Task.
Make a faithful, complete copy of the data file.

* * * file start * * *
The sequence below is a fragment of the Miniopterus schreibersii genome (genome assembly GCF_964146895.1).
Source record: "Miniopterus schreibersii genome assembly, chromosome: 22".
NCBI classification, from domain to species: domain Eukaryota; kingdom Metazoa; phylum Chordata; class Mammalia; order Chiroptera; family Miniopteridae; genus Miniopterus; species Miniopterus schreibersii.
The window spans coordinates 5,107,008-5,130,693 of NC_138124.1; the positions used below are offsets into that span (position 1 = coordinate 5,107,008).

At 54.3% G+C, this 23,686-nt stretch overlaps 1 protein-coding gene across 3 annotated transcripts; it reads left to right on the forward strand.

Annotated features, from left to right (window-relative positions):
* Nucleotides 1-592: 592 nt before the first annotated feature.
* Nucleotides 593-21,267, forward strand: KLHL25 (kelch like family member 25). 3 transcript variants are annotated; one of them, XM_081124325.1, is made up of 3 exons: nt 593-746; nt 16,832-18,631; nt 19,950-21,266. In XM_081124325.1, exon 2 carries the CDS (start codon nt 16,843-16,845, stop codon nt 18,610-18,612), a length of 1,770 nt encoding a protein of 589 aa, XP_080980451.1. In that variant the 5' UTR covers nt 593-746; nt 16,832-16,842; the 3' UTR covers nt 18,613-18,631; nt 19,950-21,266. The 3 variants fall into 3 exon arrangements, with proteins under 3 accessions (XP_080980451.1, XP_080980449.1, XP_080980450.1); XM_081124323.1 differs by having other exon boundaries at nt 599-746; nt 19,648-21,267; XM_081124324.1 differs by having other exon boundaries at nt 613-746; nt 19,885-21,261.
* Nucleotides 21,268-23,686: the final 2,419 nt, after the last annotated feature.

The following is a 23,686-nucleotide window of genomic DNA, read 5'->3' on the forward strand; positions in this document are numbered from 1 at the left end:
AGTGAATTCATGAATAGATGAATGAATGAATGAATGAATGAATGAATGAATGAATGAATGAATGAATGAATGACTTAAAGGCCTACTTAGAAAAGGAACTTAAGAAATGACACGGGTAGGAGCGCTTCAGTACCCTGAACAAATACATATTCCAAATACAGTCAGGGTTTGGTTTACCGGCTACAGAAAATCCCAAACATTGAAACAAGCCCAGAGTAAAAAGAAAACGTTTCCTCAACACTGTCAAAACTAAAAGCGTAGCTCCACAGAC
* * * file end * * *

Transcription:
The sequence below is a fragment of the Miniopterus schreibersii genome (genome assembly GCF_964146895.1).
Source record: "Miniopterus schreibersii genome assembly, chromosome: 22".
NCBI classification, from domain to species: domain Eukaryota; kingdom Metazoa; phylum Chordata; class Mammalia; order Chiroptera; family Miniopteridae; genus Miniopterus; species Miniopterus schreibersii.
The window spans coordinates 5,107,008-5,130,693 of NC_138124.1; the positions used below are offsets into that span (position 1 = coordinate 5,107,008).

At 54.3% G+C, this 23,686-nt stretch overlaps 1 protein-coding gene across 3 annotated transcripts; it reads left to right on the forward strand.

Annotated features, from left to right (window-relative positions):
* Nucleotides 1-592: 592 nt before the first annotated feature.
* Nucleotides 593-21,267, forward strand: KLHL25 (kelch like family member 25). 3 transcript variants are annotated; one of them, XM_081124325.1, is made up of 3 exons: nt 593-746; nt 16,832-18,631; nt 19,950-21,266. In XM_081124325.1, exon 2 carries the CDS (start codon nt 16,843-16,845, stop codon nt 18,610-18,612), a length of 1,770 nt encoding a protein of 589 aa, XP_080980451.1. In that variant the 5' UTR covers nt 593-746; nt 16,832-16,842; the 3' UTR covers nt 18,613-18,631; nt 19,950-21,266. The 3 variants fall into 3 exon arrangements, with proteins under 3 accessions (XP_080980451.1, XP_080980449.1, XP_080980450.1); XM_081124323.1 differs by having other exon boundaries at nt 599-746; nt 19,648-21,267; XM_081124324.1 differs by having other exon boundaries at nt 613-746; nt 19,885-21,261.
* Nucleotides 21,268-23,686: the final 2,419 nt, after the last annotated feature.

The following is a 23,686-nucleotide window of genomic DNA, read 5'->3' on the forward strand; positions in this document are numbered from 1 at the left end:
AGTGAATTCATGAATAGATGAATGAATGAATGAATGAATGAATGAATGAATGAATGAATGAATGAATGAATGACTTAAAGGCCTACTTAGAAAAGGAACTTAAGAAATGACACGGGTAGGAGCGCTTCAGTACCCTGAACAAATACATATTCCAAATACAGTCAGGGTTTGGTTTACCGGCTACAGAAAATCCCAAACATTGAAACAAGCCCAGAGTAAAAAGAAAACGTTTCCTCAACACTGTCAAAACTAAAAGCGTAGCTCCACAGAC